Wisconsin’s construction and real estate industries make up 15 percent of both the state’s GDP and total jobs, but those impacts have recently declined, according to the latest report from the Wisconsin Realtors Association.
The report shows 15.8 percent of the state’s GDP is directly attributable to real estate and construction. And these industries support 380,000 jobs, or 15.4 percent of all jobs in the state.
Tom Larson, the association’s senior vice president of legal and public affairs, says these jobs are a “dramatic part” of the state’s growing economy. But he notes a “disconcerting” trend in the report, as both earnings and employment for construction and real estate have declined since 2001.
Report authors wrote that “Wisconsin is not keeping pace with the nation in providing the housing and commercial buildings necessary to shelter its residents and create productive commercial properties for business and economic growth.”
Between 2001 and 2017, these industries declined from 16.3 percent of state GDP to 15.1 percent. At the same time, employment as a share of total state employment fell from 16.5 percent to 15.4 percent.
Still, construction and real estate services are supporting growth in personal earnings, the report shows.
Between 2001 and 2017, these industries supported personal earnings growth of $5.7 billion, increasing 40 percent from $11.9 billion to $17.6 billion. For 2017, that accounted for 15.1 percent of private earnings in the state.
The report also includes a breakdown for these industries’ impact on GDP. Real estate and leasing contribute 11.8 percent to the GDP, while construction contributes 4 percent. That combined impact of 15.8 percent is second only to manufacturing, which contributes 18.6 percent.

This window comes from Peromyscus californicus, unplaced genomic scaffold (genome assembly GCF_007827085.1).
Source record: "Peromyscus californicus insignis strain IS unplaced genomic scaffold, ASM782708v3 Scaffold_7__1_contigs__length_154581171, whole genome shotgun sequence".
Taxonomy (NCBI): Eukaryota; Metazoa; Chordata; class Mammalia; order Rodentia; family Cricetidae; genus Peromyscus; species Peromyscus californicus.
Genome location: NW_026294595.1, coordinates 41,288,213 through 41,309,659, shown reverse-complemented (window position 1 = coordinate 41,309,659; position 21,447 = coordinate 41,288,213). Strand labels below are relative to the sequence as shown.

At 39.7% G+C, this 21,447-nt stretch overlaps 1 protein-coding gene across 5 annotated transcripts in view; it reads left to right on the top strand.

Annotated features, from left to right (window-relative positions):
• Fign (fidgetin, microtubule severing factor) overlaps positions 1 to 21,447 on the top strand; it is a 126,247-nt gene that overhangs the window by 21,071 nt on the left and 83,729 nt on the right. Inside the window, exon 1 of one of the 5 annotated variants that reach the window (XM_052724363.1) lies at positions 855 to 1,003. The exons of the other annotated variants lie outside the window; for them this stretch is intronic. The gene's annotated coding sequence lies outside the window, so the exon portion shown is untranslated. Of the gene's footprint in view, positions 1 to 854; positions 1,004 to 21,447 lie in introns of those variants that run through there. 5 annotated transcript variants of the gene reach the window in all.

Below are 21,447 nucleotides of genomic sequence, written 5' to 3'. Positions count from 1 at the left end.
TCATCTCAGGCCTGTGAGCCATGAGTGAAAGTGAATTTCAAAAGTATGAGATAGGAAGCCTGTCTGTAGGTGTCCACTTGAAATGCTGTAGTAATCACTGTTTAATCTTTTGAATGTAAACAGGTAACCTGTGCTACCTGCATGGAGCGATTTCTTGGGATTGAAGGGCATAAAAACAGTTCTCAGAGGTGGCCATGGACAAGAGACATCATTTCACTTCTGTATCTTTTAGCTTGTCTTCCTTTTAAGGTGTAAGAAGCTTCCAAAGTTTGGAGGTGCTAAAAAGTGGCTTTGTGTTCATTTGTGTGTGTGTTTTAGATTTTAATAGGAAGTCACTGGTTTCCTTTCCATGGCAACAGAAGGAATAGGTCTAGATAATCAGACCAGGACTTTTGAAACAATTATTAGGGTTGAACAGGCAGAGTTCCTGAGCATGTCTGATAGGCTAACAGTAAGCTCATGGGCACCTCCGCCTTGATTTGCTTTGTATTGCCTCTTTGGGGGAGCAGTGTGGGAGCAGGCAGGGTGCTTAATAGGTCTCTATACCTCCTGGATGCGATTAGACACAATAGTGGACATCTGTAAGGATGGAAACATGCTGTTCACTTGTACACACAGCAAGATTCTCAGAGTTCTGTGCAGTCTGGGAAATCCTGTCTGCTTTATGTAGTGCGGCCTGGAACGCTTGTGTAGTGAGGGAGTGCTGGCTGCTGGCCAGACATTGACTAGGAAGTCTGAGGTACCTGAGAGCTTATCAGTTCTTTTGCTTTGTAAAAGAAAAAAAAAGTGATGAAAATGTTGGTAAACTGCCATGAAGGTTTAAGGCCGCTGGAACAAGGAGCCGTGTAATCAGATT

One important piece of the industries represented in the report is residential construction, one element for supporting the state’s workforce. It also highlights nonresidential construction as a parallel.
The report shows total earnings for residential construction decreased from 5.5 percent in 2001, to 4.8 percent in 2017 as a percentage of the state economy. Meanwhile, residential construction employment saw a similar contraction.
For nonresidential construction, employment generally decreased over the same period while earnings are also down.
The report shows the direct impact of construction and real estate on employment in Wisconsin is 2.1 percent lower than for the entire United States.
And it shows the difference between real estate and construction employment in Wisconsin and the United States is growing over time. As it stands, the direct contribution by these industries to U.S. employment is 9.6 percent, compared to 7.6 percent for Wisconsin.